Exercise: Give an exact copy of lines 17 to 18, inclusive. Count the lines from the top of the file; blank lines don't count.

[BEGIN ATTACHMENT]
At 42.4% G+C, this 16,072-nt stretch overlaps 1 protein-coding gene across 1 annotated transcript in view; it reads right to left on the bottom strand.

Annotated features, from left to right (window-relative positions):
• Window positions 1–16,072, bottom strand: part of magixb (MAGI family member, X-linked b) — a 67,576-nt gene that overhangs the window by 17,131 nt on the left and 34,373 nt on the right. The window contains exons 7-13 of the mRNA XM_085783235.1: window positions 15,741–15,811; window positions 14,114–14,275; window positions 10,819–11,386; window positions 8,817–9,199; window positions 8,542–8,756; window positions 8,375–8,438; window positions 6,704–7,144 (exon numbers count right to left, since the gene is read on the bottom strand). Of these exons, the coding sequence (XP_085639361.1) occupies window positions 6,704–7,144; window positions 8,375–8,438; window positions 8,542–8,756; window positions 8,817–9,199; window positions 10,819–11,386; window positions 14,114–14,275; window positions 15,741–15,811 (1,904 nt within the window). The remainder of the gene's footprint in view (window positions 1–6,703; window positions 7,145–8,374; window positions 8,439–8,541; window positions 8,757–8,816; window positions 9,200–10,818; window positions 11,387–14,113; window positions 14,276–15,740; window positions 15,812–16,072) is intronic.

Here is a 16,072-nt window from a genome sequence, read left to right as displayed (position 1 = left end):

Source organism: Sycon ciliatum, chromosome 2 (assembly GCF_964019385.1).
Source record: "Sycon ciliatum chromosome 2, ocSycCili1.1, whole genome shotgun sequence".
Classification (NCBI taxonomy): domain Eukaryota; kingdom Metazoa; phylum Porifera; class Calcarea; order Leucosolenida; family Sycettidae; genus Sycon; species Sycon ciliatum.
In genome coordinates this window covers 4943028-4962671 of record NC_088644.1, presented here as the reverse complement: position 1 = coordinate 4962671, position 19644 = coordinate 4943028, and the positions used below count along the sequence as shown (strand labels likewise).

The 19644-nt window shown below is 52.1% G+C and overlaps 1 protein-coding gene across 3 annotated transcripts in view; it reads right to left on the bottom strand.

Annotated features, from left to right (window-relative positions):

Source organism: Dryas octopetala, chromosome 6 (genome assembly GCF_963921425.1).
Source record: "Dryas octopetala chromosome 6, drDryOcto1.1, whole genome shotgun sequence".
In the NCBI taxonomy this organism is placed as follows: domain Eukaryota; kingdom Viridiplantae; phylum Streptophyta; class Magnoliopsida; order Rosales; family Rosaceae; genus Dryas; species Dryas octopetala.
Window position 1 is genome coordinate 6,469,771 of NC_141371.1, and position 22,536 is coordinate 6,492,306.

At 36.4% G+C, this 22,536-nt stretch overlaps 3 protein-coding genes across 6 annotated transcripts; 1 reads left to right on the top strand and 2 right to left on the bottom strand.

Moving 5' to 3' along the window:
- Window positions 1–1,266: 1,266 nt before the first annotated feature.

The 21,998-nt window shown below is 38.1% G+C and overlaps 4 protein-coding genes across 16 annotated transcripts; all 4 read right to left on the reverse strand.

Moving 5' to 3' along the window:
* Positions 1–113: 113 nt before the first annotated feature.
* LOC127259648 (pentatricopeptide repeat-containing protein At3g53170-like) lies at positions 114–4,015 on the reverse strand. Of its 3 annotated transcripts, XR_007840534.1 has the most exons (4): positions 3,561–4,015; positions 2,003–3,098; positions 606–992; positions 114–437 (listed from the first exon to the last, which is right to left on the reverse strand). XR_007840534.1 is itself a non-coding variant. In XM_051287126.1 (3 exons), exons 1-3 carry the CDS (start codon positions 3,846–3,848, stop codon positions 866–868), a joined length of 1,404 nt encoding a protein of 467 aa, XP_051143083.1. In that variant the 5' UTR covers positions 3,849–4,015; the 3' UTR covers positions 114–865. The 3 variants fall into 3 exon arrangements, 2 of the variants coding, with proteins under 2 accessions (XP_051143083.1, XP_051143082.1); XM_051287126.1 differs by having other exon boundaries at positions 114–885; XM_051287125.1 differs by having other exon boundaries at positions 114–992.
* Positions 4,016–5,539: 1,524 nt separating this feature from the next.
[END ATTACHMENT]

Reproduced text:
- Window positions 1–1,266: 1,266 nt before the first annotated feature.

The 21,998-nt window shown below is 38.1% G+C and overlaps 4 protein-coding genes across 16 annotated transcripts; all 4 read right to left on the reverse strand.